This portion of the confession also explains that “the requiring of an implicit faith, and an absolute and blind obedience, is to destroy liberty of conscience, and reason also.” “Implicit faith” is a medieval and Roman Catholic doctrine that a Christian is required to believe whatever the (Roman Catholic) church believes; it is a requirement to implicitly obey the doctrines and commands of men. For protestants, our danger is in creating a ‘cult of personality’ or implicitly believing and following ‘celebrity pastors’ and spiritual gurus without biblical warrant or reason. Again, Chad Van Dixhoorn gives helpful warning and admonition, “…we have a tendency to rank the advice of men in the same league as the Word of God. It is knowledge of this sinful human tendency that makes the best shepherd wary of manipulating their sheep or lording their position over their people (2 Cor. 1:24; 1 Pet. 5).”

WCF 20.3 – The Limits of Christian Freedom

Jesus was not a revolutionary who declared, “Anything goes!” Christian freedom is not a license to sin. To this point, Paul is emphatic, “For you were called to freedom, brethren; only do not turn your freedom into an opportunity for the flesh, but through love serve one another” (Galatians 5:13). And Peter warned of the same danger, “Act as free men, and do not use your freedom as a covering for evil, but use it as bondslaves of God” (1 Peter 2:16). In reality, Christian freedom means that believers now have the ability to serve the Lord without fear, in holiness and righteousness (Luke 1:73-75).

WCF 20.4 – The Lawfulness of Civil and Ecclesiastical Power

The last paragraph in this chapter reminds us that those Christian liberties which Christ has purchase for us to not stand in opposition of the lawful powers of both the church and the state (the civil magistrate). Even while living under the authority of government that gave license to sin and often persecuted the church, the writers of the New Testament exhorted Christians to submit to the governing authorities – to pay taxes and render custom, fear, and honor to those in civil authority (Romans 13:1-7; 1 Peter 2:13-16).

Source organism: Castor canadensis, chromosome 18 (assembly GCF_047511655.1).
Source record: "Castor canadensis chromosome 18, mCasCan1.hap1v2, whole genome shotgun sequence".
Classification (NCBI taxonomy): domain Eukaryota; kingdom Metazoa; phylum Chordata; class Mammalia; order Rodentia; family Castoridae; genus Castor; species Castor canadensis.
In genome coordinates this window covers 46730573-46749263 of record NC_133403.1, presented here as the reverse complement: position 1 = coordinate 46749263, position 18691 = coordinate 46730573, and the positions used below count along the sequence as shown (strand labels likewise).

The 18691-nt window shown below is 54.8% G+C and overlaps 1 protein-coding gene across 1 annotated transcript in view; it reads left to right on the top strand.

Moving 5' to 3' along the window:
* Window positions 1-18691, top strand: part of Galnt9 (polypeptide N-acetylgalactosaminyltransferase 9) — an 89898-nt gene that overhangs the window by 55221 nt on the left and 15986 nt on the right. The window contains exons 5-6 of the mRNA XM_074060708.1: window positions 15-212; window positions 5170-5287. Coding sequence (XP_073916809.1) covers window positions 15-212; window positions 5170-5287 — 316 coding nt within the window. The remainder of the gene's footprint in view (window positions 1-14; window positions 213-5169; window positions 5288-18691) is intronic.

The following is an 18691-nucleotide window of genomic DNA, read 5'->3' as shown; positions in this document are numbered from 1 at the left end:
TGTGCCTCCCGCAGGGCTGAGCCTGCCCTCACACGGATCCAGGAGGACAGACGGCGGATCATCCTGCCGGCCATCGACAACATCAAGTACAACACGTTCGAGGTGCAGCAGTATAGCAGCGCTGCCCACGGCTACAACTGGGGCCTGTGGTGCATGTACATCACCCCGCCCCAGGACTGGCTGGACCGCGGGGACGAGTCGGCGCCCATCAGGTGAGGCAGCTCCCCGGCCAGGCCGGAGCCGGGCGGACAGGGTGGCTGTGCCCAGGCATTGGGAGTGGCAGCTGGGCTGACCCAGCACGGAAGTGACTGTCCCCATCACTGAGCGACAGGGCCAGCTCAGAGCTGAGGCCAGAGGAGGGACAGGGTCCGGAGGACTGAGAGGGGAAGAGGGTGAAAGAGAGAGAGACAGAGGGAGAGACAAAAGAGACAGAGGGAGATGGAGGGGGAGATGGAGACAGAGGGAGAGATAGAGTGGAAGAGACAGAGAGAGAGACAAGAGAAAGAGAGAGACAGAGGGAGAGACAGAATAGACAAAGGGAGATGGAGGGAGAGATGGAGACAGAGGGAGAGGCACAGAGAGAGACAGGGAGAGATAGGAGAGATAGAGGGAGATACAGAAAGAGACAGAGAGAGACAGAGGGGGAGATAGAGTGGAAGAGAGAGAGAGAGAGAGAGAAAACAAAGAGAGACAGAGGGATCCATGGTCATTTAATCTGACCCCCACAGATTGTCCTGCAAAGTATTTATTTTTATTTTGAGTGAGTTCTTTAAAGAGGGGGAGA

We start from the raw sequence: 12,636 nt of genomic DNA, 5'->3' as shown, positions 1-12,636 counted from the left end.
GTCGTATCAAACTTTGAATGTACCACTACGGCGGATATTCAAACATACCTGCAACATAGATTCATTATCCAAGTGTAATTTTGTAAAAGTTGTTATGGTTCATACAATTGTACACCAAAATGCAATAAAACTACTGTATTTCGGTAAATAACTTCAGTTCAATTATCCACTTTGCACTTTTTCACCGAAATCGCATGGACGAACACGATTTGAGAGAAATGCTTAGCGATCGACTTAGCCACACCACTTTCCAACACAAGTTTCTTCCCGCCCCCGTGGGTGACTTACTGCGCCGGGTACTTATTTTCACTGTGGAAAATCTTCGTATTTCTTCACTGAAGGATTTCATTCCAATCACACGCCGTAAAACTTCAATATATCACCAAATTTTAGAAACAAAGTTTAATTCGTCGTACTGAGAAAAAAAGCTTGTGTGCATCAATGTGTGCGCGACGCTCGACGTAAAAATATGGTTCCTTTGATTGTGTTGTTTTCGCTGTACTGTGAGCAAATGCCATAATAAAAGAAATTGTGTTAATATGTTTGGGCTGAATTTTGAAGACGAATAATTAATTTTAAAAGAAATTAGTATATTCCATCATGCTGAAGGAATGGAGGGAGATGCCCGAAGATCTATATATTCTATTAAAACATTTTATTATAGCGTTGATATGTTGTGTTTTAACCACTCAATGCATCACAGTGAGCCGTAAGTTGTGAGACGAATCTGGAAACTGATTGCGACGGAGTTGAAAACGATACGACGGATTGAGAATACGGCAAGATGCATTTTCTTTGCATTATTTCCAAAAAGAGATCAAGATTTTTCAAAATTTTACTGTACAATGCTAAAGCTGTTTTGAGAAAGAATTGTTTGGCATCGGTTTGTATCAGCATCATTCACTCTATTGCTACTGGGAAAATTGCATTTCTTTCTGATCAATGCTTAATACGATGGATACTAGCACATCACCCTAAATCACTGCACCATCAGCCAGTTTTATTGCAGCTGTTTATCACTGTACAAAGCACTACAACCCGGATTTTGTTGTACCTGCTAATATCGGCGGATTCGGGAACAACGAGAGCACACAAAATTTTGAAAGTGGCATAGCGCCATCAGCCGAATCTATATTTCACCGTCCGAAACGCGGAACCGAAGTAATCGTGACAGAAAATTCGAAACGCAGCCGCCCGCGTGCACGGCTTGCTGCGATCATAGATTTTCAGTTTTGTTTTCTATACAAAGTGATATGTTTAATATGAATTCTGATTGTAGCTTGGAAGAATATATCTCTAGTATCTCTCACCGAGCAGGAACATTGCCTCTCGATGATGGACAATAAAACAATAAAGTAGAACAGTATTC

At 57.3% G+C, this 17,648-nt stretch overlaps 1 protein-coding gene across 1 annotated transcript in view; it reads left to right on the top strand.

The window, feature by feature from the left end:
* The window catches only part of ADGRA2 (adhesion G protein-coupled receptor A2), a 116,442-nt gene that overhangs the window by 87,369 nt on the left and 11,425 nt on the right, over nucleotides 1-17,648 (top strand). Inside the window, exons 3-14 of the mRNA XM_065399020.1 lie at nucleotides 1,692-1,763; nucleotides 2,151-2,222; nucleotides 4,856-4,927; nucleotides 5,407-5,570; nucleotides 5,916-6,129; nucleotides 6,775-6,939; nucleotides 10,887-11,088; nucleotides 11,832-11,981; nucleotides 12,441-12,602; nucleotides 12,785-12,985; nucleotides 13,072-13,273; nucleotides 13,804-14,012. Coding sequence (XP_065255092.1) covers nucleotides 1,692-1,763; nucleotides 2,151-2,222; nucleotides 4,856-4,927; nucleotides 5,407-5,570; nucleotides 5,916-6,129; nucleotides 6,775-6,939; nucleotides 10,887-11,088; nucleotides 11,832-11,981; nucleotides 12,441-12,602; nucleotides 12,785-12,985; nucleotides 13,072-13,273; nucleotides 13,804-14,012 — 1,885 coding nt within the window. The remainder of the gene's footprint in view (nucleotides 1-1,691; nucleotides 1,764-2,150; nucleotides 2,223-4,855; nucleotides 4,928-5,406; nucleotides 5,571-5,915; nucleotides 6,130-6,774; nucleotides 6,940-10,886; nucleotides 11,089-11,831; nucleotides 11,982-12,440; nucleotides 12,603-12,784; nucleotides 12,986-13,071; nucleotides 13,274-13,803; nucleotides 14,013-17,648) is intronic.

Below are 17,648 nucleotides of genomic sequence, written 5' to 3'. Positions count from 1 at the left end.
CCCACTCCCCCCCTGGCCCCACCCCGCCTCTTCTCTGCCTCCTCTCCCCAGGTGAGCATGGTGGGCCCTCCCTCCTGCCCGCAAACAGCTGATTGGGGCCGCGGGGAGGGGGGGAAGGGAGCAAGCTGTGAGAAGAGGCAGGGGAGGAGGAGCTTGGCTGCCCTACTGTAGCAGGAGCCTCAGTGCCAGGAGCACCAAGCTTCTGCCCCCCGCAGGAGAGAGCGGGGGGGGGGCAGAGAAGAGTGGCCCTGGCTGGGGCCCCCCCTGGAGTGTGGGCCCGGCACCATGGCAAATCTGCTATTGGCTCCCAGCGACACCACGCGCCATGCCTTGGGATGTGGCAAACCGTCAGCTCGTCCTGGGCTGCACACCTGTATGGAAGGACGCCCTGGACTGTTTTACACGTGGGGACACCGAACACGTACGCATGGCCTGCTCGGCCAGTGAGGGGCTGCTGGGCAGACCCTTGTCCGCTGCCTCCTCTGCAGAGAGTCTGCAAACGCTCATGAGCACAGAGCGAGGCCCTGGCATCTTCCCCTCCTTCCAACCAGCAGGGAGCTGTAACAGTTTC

Likewise, just as God has established the governing authorities of this world which bears the sword, He has also established lawful authority in church which wields the power of the keys of the kingdom of God (Matthew 16:17-19; 18:15-20). Indeed, the Scriptures command us to obey our leaders in the church and submit to them, for they will give an account for the souls that have been entrusted to their care; in so doing, they will serve with joy and God’s people will enjoy the blessings of peace and sanctification (Hebrews 13:17).


As those united to Christ by faith, it is right and proper for us to rejoice and bask in those liberties and freedoms which Christ has purchased for us. We have been freed from the curse of the Law and have received eternal life in Him. Yet, at the same time, we must remember not to turn our liberties into license to sin. God alone is Lord of the conscience. And, He has provided the gifts of earthly civil and church authorities for our good; therefore, we must seek to submit and obey them.

Finally, though we may have all sorts of freedoms and liberties in Christ, it is important to also remember the admonitions in the Scriptures to not allow these freedoms to become a stumbling block to our fellow believers (Romans 14:13-23). Because we have been set free to love, let us then learn to use our freedom to love one another, in fulfillment of God’s law (Romans 13:8).

The Lord be with you!
- Pastor Peter M. Dietsch